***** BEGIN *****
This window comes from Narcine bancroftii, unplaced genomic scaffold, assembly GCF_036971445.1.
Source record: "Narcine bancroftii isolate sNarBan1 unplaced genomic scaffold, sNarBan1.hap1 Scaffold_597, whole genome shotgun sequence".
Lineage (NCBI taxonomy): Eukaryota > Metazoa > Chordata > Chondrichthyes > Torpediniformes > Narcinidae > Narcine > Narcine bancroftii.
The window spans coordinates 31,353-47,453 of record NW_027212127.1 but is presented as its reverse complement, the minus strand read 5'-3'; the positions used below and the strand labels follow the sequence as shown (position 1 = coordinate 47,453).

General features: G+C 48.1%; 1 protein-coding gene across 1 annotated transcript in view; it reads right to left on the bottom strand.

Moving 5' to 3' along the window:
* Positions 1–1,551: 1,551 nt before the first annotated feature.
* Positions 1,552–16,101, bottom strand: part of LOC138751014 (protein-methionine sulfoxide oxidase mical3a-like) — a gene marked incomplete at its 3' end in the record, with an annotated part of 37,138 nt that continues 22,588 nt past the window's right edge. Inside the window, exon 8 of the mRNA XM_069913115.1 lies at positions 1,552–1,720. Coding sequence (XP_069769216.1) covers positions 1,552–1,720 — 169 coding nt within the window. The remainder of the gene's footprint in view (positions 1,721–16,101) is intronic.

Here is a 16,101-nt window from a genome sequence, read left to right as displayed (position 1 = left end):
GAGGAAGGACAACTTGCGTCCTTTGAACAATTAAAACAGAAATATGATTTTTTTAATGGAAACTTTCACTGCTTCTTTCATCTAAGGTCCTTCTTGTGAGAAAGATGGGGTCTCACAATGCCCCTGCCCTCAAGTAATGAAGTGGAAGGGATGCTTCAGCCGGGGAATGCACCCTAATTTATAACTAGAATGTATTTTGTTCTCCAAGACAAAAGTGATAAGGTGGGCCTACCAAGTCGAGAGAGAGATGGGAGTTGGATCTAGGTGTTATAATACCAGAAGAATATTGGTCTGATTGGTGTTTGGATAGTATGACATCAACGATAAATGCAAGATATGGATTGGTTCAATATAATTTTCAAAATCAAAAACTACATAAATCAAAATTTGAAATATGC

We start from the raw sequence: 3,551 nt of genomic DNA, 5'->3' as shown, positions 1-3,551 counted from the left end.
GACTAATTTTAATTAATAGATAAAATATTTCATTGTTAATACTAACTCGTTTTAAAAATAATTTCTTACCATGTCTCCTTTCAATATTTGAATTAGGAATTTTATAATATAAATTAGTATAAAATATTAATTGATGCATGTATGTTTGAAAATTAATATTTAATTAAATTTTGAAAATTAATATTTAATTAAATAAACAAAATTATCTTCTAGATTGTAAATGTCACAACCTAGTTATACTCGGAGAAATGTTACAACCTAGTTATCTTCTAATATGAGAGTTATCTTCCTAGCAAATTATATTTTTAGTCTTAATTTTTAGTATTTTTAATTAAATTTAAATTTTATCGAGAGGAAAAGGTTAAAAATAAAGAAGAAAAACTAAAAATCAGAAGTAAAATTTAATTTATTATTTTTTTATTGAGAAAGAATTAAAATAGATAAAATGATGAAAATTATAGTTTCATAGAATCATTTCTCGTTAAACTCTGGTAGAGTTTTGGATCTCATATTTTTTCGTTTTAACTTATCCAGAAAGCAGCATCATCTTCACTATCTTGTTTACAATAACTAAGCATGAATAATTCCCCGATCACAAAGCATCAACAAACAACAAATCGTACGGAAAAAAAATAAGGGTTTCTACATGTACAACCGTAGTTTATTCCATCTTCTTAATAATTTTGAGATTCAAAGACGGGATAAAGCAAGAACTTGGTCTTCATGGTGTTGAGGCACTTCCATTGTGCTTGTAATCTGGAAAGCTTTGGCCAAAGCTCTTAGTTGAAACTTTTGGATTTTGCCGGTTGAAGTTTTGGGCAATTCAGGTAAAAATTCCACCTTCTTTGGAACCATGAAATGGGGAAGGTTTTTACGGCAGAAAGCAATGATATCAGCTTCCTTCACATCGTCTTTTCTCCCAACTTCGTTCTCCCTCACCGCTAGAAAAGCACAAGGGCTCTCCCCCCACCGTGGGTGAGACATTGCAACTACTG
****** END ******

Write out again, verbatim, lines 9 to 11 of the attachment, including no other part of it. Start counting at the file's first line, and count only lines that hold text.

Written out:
Here is a 16,101-nt window from a genome sequence, read left to right as displayed (position 1 = left end):
GAGGAAGGACAACTTGCGTCCTTTGAACAATTAAAACAGAAATATGATTTTTTTAATGGAAACTTTCACTGCTTCTTTCATCTAAGGTCCTTCTTGTGAGAAAGATGGGGTCTCACAATGCCCCTGCCCTCAAGTAATGAAGTGGAAGGGATGCTTCAGCCGGGGAATGCACCCTAATTTATAACTAGAATGTATTTTGTTCTCCAAGACAAAAGTGATAAGGTGGGCCTACCAAGTCGAGAGAGAGATGGGAGTTGGATCTAGGTGTTATAATACCAGAAGAATATTGGTCTGATTGGTGTTTGGATAGTATGACATCAACGATAAATGCAAGATATGGATTGGTTCAATATAATTTTCAAAATCAAAAACTACATAAATCAAAATTTGAAATATGC

We start from the raw sequence: 3,551 nt of genomic DNA, 5'->3' as shown, positions 1-3,551 counted from the left end.